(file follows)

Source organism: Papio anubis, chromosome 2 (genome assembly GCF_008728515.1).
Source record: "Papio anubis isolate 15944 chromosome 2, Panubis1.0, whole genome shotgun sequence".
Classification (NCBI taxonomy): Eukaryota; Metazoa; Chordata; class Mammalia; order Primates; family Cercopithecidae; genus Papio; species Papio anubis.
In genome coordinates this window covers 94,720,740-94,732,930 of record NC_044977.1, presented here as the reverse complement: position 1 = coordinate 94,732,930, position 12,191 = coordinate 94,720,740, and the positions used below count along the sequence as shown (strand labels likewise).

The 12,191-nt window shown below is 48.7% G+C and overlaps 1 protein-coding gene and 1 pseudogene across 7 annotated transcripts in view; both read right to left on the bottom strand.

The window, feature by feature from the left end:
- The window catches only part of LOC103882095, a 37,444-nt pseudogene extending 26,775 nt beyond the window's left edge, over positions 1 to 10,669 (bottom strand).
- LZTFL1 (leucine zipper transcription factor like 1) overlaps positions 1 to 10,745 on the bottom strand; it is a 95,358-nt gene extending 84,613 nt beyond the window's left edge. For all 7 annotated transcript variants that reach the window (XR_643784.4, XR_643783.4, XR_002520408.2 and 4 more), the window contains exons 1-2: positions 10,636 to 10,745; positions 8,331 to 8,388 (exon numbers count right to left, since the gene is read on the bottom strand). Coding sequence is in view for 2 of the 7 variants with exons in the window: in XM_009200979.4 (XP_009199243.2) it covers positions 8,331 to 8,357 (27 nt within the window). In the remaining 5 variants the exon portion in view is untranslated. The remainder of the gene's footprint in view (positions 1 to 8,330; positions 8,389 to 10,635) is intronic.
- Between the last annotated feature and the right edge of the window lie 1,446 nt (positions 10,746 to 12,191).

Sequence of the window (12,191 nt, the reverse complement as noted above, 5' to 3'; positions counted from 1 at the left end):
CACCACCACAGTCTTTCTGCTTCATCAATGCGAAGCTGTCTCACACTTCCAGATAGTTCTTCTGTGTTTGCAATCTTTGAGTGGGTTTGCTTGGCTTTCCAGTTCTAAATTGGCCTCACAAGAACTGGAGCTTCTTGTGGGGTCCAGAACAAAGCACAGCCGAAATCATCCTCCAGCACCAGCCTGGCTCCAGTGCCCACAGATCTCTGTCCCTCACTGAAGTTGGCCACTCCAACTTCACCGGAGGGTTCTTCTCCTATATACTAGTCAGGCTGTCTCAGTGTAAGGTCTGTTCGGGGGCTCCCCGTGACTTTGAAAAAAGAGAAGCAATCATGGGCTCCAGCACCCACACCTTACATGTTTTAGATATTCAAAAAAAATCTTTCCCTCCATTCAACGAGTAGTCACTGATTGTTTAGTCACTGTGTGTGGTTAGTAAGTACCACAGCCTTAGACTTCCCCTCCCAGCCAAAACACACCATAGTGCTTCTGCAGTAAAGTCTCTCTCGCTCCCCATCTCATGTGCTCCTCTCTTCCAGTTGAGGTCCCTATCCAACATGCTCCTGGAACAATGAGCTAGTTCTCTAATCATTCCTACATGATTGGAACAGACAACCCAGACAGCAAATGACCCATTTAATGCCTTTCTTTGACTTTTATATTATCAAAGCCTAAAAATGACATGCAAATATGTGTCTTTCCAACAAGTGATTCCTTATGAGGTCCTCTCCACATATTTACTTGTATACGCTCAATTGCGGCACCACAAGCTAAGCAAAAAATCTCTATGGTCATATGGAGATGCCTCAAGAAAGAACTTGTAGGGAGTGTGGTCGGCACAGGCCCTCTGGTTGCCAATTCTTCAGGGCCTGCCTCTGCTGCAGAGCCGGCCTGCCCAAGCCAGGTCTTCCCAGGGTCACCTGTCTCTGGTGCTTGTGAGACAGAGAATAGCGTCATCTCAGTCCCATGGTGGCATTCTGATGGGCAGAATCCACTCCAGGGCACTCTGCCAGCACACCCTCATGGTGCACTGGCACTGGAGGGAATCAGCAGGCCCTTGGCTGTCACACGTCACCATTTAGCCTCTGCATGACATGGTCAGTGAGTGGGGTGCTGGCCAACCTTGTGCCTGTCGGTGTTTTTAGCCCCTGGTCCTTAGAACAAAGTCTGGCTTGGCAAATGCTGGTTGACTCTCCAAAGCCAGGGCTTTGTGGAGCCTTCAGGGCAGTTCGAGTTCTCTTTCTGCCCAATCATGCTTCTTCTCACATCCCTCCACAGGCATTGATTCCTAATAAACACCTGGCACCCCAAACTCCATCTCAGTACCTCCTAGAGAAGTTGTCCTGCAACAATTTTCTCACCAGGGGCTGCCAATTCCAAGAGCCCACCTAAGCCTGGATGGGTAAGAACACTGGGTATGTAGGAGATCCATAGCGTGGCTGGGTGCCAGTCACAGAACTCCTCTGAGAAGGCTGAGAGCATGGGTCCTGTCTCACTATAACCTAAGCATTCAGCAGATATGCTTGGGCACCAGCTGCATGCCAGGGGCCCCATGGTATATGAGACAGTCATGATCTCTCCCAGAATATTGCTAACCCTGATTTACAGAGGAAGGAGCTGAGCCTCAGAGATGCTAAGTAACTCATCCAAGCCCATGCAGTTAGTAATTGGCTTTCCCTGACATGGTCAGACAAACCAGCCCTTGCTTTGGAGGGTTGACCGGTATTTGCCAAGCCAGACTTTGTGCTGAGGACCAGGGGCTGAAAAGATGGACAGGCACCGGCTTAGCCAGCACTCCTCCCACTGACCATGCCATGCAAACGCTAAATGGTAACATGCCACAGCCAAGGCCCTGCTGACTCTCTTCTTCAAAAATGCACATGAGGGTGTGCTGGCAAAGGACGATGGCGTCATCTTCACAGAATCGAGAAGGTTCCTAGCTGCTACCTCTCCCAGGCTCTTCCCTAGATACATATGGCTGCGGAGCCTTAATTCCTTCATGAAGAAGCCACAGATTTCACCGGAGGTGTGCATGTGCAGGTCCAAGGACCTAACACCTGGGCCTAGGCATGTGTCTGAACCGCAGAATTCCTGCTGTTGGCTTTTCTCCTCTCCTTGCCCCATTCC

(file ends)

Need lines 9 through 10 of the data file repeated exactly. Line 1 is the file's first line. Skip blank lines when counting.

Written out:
- Between the last annotated feature and the right edge of the window lie 1,446 nt (positions 10,746 to 12,191).

Sequence of the window (12,191 nt, the reverse complement as noted above, 5' to 3'; positions counted from 1 at the left end):